In his latest research, University of Utah S.J. Quinney College of Law Professor Alexander Tallchief Skibine explores federal Indian Law over the past 30 years in the U.S. Supreme Court. His paper, “The Supreme Court’s Last 30 Years of Federal Indian Law: Looking for Equilibrium or Supremacy?” examines the role of the Supreme Court in integrating Indian nations as the third sovereign within the federalist system.
Skibine spoke to the S.J. Quinney College of Law about his latest publication in a Q&A.
Q: Describe your latest research. What made you want to explore this particular area?
A: In this article, I examine the interaction between the Supreme Court and Congress when it comes to defining the exact status of Indian nations within our federalist system. I achieve this by analyzing how the Congress has responded to the court’s decisions and how the court has reacted to congressional legislation. I decided on this topic at this particular time for different reasons. First, I have taught Federal Indian law at the College of Law for close to 30 and I wanted to do a retrospective on what the court has done in the field during the time I have been a professor here. Secondly, before becoming a professor of law, I had worked for about 10 years as a counsel in the U.S. House of Representatives for the Committee of jurisdiction for most Indian legislation. This explains my personal interest in examining the interplay between the Congress and the court when it comes to Federal Indian law. What did I discover in this article? That there is a lot of interplay between the Congress and the court when it comes to decide what institution should take the lead role in defining the status of Indian tribes within our federal system.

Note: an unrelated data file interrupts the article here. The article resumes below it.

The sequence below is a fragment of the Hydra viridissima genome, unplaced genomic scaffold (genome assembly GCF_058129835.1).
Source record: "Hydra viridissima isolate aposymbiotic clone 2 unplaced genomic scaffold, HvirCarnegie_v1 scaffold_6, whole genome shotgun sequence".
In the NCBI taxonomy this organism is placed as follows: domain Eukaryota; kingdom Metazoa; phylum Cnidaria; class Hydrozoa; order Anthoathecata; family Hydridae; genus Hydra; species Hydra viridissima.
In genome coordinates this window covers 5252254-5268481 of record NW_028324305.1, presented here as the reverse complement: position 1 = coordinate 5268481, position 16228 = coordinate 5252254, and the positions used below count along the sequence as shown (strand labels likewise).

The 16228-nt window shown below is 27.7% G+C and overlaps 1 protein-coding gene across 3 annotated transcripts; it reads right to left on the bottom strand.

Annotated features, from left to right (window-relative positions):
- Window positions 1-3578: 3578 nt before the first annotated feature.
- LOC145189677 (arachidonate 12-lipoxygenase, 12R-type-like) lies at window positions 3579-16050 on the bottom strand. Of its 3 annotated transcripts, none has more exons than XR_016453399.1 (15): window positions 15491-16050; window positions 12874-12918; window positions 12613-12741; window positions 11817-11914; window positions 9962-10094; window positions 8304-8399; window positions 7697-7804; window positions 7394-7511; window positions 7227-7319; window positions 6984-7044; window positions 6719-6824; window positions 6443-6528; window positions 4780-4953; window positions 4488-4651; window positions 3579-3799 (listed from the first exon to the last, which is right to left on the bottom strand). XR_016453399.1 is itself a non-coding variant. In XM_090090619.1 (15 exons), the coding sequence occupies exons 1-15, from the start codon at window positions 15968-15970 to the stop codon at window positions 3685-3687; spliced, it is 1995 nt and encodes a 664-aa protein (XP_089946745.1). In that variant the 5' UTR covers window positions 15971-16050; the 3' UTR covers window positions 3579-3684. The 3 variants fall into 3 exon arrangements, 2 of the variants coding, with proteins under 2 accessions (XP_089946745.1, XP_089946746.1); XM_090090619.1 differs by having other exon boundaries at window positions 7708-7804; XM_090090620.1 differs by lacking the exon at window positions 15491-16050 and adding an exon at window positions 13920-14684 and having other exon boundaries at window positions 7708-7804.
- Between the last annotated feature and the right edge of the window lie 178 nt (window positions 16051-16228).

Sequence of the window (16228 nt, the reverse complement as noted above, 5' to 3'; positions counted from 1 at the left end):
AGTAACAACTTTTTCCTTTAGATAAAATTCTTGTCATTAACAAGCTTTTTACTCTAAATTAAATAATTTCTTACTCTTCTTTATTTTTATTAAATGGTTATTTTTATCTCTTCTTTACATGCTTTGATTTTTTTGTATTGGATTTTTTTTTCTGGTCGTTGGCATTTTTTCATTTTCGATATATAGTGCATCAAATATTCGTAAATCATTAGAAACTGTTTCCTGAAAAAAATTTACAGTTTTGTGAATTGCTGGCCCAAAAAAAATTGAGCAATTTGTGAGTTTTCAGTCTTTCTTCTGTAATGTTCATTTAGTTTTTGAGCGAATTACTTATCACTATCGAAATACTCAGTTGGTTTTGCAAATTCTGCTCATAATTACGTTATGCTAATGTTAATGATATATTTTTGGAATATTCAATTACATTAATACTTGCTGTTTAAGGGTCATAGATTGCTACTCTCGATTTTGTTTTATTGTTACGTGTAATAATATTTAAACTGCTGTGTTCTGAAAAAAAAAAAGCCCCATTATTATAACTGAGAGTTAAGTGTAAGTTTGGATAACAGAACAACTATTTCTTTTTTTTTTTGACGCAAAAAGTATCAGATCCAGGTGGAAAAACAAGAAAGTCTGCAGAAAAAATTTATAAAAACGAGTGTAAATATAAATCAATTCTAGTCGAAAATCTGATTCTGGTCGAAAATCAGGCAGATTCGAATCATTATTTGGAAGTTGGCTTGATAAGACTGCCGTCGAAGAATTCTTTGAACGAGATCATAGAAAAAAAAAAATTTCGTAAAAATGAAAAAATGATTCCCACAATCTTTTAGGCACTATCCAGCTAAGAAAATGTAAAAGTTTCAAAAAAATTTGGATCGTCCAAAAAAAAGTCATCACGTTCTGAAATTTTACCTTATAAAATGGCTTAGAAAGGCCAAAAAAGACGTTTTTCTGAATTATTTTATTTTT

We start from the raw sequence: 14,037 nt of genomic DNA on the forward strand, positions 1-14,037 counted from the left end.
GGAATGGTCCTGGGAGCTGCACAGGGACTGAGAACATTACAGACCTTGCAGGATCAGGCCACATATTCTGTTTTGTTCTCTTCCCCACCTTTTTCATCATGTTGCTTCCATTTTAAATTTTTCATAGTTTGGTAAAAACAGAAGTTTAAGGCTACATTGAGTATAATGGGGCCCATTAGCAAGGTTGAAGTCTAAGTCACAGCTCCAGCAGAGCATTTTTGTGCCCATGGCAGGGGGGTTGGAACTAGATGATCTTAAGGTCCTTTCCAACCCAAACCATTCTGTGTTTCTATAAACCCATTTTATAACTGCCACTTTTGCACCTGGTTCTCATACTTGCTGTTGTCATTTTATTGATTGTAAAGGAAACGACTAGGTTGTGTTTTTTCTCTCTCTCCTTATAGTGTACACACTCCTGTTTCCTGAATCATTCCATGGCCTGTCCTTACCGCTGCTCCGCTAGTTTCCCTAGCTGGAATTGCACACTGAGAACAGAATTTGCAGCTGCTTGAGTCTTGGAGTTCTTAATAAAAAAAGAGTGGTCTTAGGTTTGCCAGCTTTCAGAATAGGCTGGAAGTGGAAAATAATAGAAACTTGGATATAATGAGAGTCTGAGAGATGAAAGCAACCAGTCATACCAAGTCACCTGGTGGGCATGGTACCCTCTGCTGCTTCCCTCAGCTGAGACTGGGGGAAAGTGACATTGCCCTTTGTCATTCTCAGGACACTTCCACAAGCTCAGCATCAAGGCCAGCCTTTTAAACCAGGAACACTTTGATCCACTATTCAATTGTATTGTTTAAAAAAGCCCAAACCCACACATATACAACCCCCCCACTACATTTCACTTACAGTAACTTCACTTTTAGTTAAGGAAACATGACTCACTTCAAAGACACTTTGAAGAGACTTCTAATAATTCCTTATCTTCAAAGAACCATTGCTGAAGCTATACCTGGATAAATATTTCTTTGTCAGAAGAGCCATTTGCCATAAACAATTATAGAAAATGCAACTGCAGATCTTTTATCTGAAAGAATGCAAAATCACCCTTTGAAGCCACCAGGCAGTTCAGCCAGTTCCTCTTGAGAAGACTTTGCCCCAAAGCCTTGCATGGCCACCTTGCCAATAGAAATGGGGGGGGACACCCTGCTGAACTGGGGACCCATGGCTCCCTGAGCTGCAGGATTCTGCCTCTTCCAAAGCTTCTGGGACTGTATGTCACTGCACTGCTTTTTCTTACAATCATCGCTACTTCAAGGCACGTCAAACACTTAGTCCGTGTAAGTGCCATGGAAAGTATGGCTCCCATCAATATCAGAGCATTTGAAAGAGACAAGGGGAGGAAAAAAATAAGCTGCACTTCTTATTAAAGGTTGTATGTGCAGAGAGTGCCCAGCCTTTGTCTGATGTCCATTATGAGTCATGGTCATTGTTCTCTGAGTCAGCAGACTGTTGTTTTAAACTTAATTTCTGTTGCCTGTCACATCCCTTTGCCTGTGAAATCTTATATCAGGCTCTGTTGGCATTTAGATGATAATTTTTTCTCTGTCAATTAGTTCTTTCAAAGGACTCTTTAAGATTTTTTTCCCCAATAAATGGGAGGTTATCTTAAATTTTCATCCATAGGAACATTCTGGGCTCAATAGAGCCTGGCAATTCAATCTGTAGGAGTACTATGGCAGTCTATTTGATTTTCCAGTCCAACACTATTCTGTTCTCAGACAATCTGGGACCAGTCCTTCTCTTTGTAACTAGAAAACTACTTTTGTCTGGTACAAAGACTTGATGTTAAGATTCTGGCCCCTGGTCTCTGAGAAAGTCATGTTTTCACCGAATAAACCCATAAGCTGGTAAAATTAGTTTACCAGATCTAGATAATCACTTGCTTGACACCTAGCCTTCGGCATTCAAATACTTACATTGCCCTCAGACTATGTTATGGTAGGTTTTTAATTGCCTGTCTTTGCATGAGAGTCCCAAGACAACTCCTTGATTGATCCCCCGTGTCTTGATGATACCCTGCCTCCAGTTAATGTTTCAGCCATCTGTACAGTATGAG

Q: Why is this research important in the context of what is currently happening with Indian law today?
A: Exploring the ebb and flow of the conversation between the Congress and the Supreme Court helps us understand the give and take between these two branches of the federal government. It also helps us determine their respective roles in defining the status of tribes as the third sovereign within the United States legal system.
Q: What’s next for you on the research front?
A: In 1985 the Supreme Court issued an opinion stating that even though federal courts had jurisdiction to hear cases challenging the authority (both regulatory and adjudicatory) of Indian tribes over non-tribal members, these non-members had to first exhaust their tribal court remedies. By that, the court meant that the non-members should first challenge the exercise of tribal authority of them in tribal courts. That holding should have started some kind of a “dialogue” between the tribal and federal courts. My next article will look at what has happened to this dialogue in the last 30 years. In some ways, that new article is based on the same idea behind the last article but instead of analyzing the relationship between the Congress and the court, I will be looking at the give and take between the tribal and federal courts.